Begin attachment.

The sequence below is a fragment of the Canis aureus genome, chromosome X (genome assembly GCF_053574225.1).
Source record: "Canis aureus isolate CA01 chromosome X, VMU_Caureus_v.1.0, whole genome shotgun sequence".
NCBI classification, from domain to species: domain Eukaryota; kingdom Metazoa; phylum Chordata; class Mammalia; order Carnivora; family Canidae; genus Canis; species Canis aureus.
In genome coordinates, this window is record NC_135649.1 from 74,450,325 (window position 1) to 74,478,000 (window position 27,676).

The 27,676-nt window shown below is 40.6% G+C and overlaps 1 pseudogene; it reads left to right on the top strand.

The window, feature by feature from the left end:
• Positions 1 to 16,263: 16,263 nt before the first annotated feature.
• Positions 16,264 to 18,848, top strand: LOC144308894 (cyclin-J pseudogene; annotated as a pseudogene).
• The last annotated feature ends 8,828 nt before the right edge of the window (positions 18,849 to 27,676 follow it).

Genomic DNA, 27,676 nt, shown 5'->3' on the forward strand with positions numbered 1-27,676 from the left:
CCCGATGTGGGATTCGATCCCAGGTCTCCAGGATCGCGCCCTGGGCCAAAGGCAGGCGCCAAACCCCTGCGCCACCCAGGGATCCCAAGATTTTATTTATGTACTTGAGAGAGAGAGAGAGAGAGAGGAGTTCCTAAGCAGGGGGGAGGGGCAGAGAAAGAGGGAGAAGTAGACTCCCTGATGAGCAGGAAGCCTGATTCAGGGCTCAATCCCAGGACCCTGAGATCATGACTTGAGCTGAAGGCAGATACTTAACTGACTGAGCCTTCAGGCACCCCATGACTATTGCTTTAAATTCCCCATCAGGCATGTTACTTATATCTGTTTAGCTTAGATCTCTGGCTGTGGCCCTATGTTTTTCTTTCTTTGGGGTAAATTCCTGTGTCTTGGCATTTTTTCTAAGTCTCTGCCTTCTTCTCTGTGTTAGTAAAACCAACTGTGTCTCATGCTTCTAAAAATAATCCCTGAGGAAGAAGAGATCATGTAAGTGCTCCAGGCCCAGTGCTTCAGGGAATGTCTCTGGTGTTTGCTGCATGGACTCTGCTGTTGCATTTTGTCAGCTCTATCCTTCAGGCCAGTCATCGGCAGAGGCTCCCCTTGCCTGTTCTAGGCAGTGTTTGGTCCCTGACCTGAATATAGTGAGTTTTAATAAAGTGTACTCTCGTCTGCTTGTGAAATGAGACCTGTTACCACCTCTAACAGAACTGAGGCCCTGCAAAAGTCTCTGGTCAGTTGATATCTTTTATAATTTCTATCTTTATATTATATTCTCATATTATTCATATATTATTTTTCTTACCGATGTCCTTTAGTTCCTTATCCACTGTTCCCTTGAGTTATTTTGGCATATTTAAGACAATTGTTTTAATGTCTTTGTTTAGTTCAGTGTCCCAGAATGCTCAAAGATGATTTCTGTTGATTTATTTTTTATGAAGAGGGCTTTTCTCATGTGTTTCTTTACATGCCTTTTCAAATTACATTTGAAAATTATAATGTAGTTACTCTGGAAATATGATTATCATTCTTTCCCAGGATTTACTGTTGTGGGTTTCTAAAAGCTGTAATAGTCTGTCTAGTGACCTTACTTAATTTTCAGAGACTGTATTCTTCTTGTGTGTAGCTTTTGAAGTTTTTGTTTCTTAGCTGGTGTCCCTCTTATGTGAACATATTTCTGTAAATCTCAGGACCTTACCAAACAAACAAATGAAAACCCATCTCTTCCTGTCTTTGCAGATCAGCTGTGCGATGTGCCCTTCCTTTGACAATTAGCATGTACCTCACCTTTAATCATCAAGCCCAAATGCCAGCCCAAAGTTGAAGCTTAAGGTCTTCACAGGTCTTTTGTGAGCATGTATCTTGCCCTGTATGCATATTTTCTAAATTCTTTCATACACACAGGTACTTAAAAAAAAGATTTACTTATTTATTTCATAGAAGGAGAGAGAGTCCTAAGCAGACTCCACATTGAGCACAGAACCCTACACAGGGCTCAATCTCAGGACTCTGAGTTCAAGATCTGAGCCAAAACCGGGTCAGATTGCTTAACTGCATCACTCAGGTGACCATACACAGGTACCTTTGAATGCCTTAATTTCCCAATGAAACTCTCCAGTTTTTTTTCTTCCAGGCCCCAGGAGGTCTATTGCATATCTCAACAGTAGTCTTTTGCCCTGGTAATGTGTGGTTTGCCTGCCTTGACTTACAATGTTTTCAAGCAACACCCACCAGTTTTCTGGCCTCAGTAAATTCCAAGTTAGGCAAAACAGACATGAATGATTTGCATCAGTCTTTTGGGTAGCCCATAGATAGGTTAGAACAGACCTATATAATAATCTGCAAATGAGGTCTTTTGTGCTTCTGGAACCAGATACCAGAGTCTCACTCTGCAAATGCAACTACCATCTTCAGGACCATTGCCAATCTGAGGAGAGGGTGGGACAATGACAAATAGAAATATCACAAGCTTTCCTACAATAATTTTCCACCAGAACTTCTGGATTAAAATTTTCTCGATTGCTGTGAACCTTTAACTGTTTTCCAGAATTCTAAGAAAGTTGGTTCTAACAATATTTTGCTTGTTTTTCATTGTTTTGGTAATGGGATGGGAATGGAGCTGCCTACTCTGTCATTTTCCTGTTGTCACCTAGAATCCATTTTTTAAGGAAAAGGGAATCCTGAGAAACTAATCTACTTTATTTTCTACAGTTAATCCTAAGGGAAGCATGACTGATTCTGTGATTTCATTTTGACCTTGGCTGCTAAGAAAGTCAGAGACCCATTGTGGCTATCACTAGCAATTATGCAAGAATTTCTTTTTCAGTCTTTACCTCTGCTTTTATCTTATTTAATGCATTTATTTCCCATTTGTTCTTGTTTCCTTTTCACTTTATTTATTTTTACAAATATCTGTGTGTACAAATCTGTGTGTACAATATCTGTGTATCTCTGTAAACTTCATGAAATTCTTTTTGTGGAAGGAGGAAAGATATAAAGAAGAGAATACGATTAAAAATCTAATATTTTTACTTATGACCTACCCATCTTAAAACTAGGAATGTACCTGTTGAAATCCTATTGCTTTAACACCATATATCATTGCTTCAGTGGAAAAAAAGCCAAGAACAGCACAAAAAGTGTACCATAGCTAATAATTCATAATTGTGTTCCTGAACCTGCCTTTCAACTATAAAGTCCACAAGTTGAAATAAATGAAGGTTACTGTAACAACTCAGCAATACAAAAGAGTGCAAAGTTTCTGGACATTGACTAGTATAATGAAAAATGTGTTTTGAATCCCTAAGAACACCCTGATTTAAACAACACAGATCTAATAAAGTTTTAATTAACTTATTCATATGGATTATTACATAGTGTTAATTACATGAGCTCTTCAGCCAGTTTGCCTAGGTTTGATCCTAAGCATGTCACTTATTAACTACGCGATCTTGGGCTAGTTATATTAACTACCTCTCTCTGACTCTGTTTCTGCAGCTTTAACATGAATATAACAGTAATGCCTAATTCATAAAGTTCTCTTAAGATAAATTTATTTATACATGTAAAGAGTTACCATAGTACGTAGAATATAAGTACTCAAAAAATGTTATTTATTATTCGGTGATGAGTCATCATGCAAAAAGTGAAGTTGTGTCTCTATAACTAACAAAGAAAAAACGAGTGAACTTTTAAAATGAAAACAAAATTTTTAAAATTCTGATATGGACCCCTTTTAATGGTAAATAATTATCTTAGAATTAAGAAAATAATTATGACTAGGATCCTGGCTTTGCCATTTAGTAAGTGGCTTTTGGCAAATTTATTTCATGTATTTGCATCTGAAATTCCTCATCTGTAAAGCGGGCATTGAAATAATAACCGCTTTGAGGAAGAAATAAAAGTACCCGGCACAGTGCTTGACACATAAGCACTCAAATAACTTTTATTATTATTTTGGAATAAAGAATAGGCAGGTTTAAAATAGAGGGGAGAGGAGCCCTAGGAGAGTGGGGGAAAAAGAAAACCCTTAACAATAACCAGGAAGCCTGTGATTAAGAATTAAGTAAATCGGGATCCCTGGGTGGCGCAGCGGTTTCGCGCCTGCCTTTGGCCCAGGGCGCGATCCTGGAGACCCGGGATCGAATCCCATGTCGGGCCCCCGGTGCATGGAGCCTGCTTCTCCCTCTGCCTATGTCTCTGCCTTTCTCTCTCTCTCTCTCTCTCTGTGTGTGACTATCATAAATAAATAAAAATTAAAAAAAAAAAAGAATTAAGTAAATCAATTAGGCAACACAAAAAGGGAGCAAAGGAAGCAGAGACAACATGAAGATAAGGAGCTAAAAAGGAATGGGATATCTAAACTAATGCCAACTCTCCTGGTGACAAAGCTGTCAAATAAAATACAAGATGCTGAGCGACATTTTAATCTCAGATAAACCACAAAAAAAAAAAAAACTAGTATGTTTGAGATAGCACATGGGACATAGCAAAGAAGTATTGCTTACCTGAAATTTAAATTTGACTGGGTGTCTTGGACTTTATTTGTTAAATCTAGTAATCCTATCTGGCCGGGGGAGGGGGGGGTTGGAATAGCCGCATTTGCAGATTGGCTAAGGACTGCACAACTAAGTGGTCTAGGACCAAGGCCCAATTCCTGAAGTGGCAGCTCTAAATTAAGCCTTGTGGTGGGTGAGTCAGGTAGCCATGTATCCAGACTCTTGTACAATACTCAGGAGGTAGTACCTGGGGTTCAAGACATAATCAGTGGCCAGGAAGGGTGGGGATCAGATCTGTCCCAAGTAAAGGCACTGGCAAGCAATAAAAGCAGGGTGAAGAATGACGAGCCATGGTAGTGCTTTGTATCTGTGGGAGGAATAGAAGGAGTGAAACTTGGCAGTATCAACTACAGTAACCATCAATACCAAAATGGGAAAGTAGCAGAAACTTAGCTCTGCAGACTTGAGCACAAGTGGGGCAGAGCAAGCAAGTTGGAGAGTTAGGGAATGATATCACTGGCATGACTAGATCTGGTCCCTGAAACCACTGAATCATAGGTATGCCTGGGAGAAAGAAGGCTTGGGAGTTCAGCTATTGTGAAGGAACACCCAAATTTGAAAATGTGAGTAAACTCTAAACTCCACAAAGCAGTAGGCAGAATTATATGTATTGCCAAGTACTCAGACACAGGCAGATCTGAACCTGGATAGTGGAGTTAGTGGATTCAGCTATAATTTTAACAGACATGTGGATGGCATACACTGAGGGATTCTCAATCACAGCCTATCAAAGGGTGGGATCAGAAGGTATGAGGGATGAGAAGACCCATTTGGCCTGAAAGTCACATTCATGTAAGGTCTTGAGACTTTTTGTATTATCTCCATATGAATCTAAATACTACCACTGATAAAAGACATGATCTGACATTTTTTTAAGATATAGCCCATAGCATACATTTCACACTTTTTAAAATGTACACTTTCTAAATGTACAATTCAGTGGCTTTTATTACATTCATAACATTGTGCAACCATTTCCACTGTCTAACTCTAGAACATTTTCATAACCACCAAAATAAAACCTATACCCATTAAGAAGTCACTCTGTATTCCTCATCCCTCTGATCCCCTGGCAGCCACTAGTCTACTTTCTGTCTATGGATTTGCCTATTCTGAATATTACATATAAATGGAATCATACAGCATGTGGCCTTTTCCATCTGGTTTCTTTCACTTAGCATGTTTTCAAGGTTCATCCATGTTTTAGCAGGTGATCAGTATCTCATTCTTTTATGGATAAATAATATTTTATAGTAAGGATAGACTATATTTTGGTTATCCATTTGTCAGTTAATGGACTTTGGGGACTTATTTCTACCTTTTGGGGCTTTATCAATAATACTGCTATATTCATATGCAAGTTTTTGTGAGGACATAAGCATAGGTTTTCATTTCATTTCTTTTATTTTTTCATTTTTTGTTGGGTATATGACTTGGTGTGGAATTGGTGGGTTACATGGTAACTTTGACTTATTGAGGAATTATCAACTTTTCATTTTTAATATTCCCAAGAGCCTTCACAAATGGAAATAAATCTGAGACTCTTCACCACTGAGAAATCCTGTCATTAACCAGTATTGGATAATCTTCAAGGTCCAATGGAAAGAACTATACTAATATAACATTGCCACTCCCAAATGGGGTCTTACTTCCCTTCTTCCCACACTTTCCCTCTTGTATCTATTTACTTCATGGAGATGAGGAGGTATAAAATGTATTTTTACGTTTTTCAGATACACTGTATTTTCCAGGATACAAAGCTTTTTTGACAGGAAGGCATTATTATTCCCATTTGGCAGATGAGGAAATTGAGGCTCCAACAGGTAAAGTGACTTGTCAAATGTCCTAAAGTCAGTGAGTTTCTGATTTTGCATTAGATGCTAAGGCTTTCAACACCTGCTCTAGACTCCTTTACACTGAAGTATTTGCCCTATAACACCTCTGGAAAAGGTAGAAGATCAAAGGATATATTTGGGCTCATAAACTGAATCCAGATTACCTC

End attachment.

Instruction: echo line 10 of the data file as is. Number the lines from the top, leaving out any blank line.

Genomic DNA, 27,676 nt, shown 5'->3' on the forward strand with positions numbered 1-27,676 from the left: